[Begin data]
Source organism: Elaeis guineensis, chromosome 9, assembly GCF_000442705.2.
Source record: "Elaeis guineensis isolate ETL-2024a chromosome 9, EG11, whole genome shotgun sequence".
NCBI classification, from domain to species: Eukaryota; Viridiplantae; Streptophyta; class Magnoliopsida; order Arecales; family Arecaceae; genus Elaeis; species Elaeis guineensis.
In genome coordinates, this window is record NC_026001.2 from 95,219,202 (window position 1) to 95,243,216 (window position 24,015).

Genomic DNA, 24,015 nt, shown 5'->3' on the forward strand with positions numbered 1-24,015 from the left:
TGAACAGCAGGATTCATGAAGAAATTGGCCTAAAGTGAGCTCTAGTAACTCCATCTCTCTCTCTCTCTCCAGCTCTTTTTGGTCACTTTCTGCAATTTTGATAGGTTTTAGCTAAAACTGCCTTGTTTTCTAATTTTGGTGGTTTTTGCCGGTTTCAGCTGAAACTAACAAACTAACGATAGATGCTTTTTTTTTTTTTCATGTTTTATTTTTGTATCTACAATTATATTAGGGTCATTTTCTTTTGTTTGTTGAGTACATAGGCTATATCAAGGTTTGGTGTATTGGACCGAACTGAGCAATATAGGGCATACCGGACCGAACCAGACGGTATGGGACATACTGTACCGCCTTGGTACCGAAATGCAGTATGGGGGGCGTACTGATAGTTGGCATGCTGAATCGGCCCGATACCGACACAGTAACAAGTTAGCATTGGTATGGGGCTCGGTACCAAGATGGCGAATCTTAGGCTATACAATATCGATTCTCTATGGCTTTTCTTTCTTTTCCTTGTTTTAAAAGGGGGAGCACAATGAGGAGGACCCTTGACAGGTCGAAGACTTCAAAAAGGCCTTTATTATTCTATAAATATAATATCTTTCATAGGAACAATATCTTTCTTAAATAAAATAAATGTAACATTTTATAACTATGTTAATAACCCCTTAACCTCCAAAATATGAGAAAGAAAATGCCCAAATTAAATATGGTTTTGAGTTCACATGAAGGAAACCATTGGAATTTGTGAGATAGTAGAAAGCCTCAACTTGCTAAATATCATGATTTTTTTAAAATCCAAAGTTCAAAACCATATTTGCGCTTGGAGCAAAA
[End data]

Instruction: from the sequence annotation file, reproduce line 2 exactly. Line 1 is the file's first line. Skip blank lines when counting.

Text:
Source record: "Elaeis guineensis isolate ETL-2024a chromosome 9, EG11, whole genome shotgun sequence".